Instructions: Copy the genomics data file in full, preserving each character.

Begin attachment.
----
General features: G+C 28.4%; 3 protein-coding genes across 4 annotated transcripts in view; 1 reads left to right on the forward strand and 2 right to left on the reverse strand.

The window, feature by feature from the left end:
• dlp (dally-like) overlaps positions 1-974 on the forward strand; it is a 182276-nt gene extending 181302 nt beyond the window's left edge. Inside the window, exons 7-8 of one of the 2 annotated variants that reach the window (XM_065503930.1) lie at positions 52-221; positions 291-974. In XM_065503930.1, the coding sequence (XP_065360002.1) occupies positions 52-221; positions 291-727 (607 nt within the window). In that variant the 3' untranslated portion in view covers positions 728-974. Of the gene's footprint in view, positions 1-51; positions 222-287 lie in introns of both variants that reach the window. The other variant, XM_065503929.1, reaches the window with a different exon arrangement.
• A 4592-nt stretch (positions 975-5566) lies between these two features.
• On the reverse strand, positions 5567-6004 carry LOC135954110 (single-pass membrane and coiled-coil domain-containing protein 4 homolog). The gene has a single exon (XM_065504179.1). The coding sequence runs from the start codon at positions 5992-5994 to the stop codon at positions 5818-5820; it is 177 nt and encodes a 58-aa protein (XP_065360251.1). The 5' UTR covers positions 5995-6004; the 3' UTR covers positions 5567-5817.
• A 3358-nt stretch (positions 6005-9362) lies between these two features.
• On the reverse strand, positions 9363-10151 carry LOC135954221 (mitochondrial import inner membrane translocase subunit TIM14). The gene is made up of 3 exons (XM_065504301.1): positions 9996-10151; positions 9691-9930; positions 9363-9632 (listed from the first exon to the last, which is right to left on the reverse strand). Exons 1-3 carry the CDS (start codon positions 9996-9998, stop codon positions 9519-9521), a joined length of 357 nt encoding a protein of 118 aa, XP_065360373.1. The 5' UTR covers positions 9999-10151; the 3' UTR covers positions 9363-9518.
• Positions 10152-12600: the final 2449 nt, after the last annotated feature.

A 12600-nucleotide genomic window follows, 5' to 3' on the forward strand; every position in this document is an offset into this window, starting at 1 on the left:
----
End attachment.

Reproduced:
General features: G+C 28.4%; 3 protein-coding genes across 4 annotated transcripts in view; 1 reads left to right on the forward strand and 2 right to left on the reverse strand.

The window, feature by feature from the left end:
• dlp (dally-like) overlaps positions 1-974 on the forward strand; it is a 182276-nt gene extending 181302 nt beyond the window's left edge. Inside the window, exons 7-8 of one of the 2 annotated variants that reach the window (XM_065503930.1) lie at positions 52-221; positions 291-974. In XM_065503930.1, the coding sequence (XP_065360002.1) occupies positions 52-221; positions 291-727 (607 nt within the window). In that variant the 3' untranslated portion in view covers positions 728-974. Of the gene's footprint in view, positions 1-51; positions 222-287 lie in introns of both variants that reach the window. The other variant, XM_065503929.1, reaches the window with a different exon arrangement.
• A 4592-nt stretch (positions 975-5566) lies between these two features.
• On the reverse strand, positions 5567-6004 carry LOC135954110 (single-pass membrane and coiled-coil domain-containing protein 4 homolog). The gene has a single exon (XM_065504179.1). The coding sequence runs from the start codon at positions 5992-5994 to the stop codon at positions 5818-5820; it is 177 nt and encodes a 58-aa protein (XP_065360251.1). The 5' UTR covers positions 5995-6004; the 3' UTR covers positions 5567-5817.
• A 3358-nt stretch (positions 6005-9362) lies between these two features.
• On the reverse strand, positions 9363-10151 carry LOC135954221 (mitochondrial import inner membrane translocase subunit TIM14). The gene is made up of 3 exons (XM_065504301.1): positions 9996-10151; positions 9691-9930; positions 9363-9632 (listed from the first exon to the last, which is right to left on the reverse strand). Exons 1-3 carry the CDS (start codon positions 9996-9998, stop codon positions 9519-9521), a joined length of 357 nt encoding a protein of 118 aa, XP_065360373.1. The 5' UTR covers positions 9999-10151; the 3' UTR covers positions 9363-9518.
• Positions 10152-12600: the final 2449 nt, after the last annotated feature.

A 12600-nucleotide genomic window follows, 5' to 3' on the forward strand; every position in this document is an offset into this window, starting at 1 on the left: